He has one half plate of sequences that he processed according to the 454 SOP, including cluster.split where the cutoff was reset to 0.09. He then reprocessed those sequences along with 2 half plates of my sequences (which I’d previously run through the SOP and cluster.split and got 0.09 cutoff) by combining the his unique’d/chimera checked fasta, names, and groups with my unique’d/chimera checked files. This combined dataset is where he’s getting 0.06 as his furthest clustering distance. I can’t figure out how 2 halves of a dataset have 9% clusters but when combined only 6%?

So the clustering is dependent on the data you give it, so if you change the data, the output may change slightly. The reason the cutoff changes is because we throwaway the distances above the cutoff. Since you calculate an average distance when merging OTUs in the AN algorithm, you have to adjust the cutoff if you’re attempting to calculate an average using a distance that has been thrown away. Put simply, the change in cutoff insures that the clusters you get now at 0.06 are just as good as those you got at 0.06 before, even though it went to 0.09.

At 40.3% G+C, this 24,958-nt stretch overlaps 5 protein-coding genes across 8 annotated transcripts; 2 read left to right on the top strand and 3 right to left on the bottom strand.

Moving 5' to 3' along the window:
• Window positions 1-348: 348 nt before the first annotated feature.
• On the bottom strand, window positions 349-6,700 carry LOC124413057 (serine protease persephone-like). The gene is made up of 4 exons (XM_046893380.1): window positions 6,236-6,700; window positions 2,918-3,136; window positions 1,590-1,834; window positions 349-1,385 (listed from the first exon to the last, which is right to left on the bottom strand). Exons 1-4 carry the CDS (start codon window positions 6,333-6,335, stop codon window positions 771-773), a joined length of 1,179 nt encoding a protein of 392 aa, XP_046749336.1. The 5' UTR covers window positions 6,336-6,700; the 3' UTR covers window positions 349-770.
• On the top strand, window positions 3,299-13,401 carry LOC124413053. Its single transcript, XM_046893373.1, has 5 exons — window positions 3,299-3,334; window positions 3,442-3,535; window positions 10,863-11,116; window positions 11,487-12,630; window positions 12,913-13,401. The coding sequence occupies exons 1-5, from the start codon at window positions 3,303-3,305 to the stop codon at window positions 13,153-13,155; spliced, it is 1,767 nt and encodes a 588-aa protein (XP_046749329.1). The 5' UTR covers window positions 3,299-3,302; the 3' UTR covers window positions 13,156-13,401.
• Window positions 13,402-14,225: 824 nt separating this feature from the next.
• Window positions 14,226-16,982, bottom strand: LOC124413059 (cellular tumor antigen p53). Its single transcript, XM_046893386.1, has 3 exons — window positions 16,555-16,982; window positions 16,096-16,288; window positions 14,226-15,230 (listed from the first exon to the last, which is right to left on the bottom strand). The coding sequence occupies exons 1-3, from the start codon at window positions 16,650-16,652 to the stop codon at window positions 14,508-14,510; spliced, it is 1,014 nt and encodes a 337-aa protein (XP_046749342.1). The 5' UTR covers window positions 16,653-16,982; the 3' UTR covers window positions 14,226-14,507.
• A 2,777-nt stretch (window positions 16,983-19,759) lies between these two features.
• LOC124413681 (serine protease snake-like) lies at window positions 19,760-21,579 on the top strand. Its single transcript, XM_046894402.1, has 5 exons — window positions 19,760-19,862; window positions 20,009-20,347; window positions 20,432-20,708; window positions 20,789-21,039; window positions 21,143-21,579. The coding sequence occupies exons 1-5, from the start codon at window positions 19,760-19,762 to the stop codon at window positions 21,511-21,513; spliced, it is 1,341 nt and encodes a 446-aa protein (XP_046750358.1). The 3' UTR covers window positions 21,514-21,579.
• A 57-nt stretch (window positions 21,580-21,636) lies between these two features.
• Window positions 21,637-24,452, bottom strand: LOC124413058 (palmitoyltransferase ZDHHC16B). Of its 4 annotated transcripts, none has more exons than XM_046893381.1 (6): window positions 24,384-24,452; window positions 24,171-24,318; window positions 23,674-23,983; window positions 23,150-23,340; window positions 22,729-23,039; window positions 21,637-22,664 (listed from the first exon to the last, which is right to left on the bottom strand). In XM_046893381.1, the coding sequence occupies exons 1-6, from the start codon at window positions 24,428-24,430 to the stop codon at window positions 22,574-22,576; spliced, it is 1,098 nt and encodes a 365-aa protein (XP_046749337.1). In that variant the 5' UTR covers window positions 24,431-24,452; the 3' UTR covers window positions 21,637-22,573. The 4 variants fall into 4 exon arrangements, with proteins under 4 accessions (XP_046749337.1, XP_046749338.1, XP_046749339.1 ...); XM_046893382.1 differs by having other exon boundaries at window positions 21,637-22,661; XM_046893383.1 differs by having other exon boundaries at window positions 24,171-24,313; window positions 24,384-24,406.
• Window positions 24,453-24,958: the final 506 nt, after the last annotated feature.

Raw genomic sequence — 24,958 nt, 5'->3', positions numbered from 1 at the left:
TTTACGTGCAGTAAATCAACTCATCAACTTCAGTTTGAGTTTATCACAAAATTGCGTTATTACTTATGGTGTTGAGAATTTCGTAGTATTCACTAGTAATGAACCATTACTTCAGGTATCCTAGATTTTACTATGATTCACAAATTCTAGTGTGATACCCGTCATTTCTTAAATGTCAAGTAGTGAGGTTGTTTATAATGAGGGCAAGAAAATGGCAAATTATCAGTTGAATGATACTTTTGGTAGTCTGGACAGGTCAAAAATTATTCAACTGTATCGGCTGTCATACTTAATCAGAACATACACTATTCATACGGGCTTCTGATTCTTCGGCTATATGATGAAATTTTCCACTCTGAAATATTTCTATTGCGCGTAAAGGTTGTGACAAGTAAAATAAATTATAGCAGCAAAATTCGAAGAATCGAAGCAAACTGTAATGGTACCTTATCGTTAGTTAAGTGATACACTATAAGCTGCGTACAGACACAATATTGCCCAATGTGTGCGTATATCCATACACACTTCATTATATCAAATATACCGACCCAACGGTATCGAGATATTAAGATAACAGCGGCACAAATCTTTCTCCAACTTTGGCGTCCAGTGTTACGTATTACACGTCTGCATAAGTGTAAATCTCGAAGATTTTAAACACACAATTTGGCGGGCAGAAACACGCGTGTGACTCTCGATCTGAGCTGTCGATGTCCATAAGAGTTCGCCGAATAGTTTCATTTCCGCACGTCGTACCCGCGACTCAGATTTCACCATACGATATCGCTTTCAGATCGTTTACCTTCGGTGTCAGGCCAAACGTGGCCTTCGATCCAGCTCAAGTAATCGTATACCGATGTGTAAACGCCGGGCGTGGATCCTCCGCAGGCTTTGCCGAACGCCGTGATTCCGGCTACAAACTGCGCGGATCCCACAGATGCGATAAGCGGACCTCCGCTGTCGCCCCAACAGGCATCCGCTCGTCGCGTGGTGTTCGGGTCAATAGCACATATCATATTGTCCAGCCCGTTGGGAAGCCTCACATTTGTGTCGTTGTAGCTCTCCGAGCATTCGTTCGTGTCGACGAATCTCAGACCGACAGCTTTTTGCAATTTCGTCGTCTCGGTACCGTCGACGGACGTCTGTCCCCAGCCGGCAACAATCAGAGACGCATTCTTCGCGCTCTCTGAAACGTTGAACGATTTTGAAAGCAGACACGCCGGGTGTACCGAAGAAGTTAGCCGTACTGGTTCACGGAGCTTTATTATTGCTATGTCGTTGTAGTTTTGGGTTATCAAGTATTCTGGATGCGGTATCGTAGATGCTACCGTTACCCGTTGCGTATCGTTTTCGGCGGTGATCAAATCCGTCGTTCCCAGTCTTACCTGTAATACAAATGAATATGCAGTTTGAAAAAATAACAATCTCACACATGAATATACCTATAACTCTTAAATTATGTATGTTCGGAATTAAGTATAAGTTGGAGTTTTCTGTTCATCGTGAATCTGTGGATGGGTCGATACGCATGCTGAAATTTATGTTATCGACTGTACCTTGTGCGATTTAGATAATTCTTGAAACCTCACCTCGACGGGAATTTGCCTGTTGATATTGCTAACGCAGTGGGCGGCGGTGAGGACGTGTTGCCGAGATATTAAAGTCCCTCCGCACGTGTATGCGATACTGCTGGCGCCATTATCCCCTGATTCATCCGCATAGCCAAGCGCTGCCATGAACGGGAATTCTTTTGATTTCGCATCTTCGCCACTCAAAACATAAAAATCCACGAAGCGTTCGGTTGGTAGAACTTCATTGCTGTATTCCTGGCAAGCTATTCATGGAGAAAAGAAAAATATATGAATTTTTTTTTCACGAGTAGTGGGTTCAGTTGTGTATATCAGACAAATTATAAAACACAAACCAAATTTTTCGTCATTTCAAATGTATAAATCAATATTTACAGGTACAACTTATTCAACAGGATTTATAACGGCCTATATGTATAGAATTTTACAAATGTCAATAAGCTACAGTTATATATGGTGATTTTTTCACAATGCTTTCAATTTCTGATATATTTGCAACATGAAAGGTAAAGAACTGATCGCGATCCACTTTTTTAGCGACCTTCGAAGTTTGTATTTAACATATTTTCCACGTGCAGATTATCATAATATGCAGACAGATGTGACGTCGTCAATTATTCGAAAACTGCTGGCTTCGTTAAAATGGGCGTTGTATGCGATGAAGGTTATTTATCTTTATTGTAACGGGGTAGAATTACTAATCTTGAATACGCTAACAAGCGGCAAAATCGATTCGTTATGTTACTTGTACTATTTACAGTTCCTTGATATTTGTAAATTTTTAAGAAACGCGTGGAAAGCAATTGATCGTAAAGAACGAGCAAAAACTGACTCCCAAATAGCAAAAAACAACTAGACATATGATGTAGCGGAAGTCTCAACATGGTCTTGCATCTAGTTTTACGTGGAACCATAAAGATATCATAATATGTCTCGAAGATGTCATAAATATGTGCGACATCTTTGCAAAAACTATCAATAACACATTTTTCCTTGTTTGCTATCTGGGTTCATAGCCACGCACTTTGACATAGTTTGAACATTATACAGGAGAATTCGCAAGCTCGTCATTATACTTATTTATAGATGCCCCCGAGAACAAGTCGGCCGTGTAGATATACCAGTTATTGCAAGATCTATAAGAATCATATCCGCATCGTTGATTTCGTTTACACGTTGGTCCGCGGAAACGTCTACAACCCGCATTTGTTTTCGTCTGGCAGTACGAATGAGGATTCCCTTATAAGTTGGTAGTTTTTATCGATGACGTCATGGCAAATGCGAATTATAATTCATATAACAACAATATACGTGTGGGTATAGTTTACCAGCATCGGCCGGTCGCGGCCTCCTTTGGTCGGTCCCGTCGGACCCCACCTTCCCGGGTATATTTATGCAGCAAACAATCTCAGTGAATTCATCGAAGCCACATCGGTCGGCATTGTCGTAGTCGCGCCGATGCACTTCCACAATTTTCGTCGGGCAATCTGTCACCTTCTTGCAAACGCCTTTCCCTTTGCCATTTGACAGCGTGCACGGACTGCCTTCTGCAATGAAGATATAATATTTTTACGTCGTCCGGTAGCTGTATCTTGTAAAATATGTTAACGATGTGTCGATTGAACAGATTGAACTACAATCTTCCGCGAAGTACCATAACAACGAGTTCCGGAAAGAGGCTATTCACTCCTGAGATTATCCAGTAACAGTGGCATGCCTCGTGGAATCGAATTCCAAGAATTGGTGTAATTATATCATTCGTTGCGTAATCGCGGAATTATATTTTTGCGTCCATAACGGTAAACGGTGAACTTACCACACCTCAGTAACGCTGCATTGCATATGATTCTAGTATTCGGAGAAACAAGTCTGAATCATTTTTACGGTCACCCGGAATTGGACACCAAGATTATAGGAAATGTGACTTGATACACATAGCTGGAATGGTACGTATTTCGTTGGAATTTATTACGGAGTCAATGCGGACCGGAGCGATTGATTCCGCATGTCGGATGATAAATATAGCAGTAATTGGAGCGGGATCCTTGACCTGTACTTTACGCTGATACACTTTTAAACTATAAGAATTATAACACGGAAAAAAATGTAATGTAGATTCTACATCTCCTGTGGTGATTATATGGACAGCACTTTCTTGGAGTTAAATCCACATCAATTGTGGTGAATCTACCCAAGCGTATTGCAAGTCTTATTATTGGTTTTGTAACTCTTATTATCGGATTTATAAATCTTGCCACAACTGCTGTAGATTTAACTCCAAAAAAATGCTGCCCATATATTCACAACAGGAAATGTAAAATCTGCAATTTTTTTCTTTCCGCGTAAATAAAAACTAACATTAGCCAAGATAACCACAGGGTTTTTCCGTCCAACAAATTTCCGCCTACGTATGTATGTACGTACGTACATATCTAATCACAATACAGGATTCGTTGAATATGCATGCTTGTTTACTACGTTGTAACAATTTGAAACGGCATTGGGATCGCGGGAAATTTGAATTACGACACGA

Also, I think you guys might be misinterpreting what the highest cutoff means - it doesn’t mean that at 0.10 there’s only 1 OTU, it just means that the clusters weren’t made at that cutoff. If you want the higher cutoffs, you need increase your cutoff in the dist.seqs command. Make sense?


Thanks for following-up with us. I will try re-calculating the distance matrix at a cut-off of 0.45 instead of 0.3.

I’ll be honest that I still don’t quite understand your explanation, but I’d assume it’s because I’d have to peak under the hood. My hang-up is that I don’t know how you’d be able to throw away distances (assuming they have been calculated based on your dist.seqs command). Since the 0.3 cut-off was applied two both of my sets of sequences, I don’t understand how the distances do not exist at the 0.9 level and thus, cannot be clustered at that level.